We want them to see beyond what they experience in the day-to-day in Far Rockaway and beyond what they learn in the classroom. We foster this community with strong values of inclusivity, empathy, respect, gratitude, and generosity. We hope they’ll continue to pass it on and maybe someday they’ll take over for us at the Laru Beya Collective. 

Two young girls walking along the shore together, smiling at the camera for a picture.
Two girls on the beach setting with surf gear. One stands next to the multicolored surfboard looking out to the waves and another sits on the sand petting a husky dog.

What was the moment the water changed you?

The ocean can be calm and gentle, like a friendly giant helping you glide across the water. But the ocean can also be an overwhelmingly powerful, aggressive beast that tries to swallow you up and spit you out. Experiencing the ocean in all of her forms is the most humbling and awe-inspiring, and it immediately snaps you out of whatever else you’re caught up in mentally. You have to be present.

What is the change you are looking to make in the water? 

We’re proud of the access we’ve built so far, but we really hope to expand our programming, because there are still many communities without safe access to the beaches and the water.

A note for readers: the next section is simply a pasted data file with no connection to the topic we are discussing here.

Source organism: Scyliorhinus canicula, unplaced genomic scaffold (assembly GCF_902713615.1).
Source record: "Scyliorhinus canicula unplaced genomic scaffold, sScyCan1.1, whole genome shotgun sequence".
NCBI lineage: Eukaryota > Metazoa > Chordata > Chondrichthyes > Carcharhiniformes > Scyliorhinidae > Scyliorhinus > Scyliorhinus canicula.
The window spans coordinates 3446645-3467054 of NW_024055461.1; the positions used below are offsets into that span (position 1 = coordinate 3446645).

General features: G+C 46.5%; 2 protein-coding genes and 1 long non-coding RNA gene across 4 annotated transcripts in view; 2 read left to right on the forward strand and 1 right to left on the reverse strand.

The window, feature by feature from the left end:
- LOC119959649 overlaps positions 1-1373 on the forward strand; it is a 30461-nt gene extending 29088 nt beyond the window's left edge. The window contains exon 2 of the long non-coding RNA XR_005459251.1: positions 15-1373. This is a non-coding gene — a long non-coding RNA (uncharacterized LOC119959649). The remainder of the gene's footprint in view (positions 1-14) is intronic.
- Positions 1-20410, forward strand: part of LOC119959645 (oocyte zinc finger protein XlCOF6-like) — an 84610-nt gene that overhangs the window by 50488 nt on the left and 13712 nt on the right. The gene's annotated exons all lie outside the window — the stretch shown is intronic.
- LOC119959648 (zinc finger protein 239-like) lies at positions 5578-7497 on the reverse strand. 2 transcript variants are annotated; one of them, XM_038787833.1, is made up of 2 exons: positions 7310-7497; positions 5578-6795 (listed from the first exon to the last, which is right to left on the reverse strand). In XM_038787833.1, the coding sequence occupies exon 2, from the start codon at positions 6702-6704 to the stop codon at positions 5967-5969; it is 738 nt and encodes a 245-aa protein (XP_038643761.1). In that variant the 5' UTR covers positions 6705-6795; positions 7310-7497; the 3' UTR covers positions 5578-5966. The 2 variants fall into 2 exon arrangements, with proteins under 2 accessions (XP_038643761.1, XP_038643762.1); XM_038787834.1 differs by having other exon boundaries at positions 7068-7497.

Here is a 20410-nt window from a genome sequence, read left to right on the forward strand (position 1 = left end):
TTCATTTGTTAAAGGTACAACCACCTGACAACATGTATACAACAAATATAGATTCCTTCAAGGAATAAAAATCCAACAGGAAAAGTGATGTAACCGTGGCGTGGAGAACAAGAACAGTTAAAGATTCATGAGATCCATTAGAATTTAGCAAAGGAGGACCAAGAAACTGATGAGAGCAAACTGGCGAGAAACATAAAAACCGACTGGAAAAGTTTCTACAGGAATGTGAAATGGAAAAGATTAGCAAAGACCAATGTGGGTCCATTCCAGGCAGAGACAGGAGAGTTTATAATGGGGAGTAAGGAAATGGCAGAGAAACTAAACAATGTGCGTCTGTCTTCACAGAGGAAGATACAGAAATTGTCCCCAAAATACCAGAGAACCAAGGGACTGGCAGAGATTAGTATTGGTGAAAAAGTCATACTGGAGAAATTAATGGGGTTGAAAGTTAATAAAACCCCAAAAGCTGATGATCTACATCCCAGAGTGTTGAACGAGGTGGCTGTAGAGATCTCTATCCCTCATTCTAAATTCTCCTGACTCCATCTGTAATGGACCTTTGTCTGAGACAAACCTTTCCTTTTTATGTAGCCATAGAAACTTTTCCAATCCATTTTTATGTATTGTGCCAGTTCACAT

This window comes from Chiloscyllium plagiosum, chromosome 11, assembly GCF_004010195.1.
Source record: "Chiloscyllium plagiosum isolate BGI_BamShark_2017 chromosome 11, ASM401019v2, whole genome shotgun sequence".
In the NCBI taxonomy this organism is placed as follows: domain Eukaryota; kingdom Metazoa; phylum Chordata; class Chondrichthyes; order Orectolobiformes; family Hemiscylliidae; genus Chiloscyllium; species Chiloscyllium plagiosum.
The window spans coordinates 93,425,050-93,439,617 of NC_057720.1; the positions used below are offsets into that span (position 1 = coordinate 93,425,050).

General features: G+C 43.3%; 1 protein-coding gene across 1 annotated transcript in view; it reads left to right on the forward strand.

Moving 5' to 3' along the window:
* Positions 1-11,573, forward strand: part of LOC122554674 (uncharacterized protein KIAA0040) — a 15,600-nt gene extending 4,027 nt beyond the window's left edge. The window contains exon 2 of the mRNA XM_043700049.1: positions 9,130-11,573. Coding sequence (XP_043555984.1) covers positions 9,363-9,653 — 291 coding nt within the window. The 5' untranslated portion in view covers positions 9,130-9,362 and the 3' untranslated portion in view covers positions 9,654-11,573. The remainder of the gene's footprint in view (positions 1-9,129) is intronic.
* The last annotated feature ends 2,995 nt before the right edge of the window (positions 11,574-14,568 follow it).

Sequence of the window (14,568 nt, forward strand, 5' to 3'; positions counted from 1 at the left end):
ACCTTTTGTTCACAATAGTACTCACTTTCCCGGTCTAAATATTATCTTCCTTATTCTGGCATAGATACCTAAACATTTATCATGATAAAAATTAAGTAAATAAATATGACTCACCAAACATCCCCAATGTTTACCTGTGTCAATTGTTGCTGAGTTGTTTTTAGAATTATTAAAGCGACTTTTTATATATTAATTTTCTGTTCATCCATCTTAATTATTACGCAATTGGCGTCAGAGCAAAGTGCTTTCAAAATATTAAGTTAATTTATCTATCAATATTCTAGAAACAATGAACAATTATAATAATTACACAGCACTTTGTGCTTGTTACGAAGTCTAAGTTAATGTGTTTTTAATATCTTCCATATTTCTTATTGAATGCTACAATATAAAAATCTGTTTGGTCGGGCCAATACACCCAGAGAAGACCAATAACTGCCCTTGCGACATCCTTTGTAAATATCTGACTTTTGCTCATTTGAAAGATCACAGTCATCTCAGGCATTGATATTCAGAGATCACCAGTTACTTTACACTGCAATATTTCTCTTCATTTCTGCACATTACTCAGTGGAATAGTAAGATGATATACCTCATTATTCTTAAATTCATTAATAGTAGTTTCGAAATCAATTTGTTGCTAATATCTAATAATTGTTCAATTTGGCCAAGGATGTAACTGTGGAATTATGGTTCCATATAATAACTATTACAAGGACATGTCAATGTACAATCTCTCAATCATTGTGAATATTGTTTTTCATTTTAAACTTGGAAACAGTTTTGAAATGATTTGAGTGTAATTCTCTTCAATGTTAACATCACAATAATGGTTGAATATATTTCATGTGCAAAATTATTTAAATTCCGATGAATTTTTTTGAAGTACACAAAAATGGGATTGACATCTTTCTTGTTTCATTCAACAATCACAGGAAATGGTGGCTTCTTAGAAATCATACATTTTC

Not only do we hope to see more diversity in the lineup, but we also want to see more diversity in the professional competitions, authentic representation in the media and policy changes to mandate water safety education in schools. We’re thrilled to collaborate on these missions with other organizations Textured Waves, Surfear NEGRA, Surfrider NYC, Water Safety Coalition(WSC), Far Rockaway Arverne Nonprofit Coalition(Franc), Young Women Who Crush (YWWC) and Patagonia Works. Together we can!

What is one thing anyone can do to help or get involved? 

Not many people know this, but we are a 100 percent volunteer-run organization, and all of our organizers and volunteers donate their time. We’re always in search of great volunteers who have a passion for surfing, social justice, and inclusivity in the outdoors. If you’re interested in getting involved, join the surf community here.

A teen girl carrying a blue surfboard on her way out of the water.
Young boy surfing on a red surfboard. He stands in a squat position to maintain balance and has both arms out to his sides.
A group of kids on the beach laying on surfboard practicing how to paddle. The kid in the foreground stares straight ahead in focus as he paddles his arms next to the board.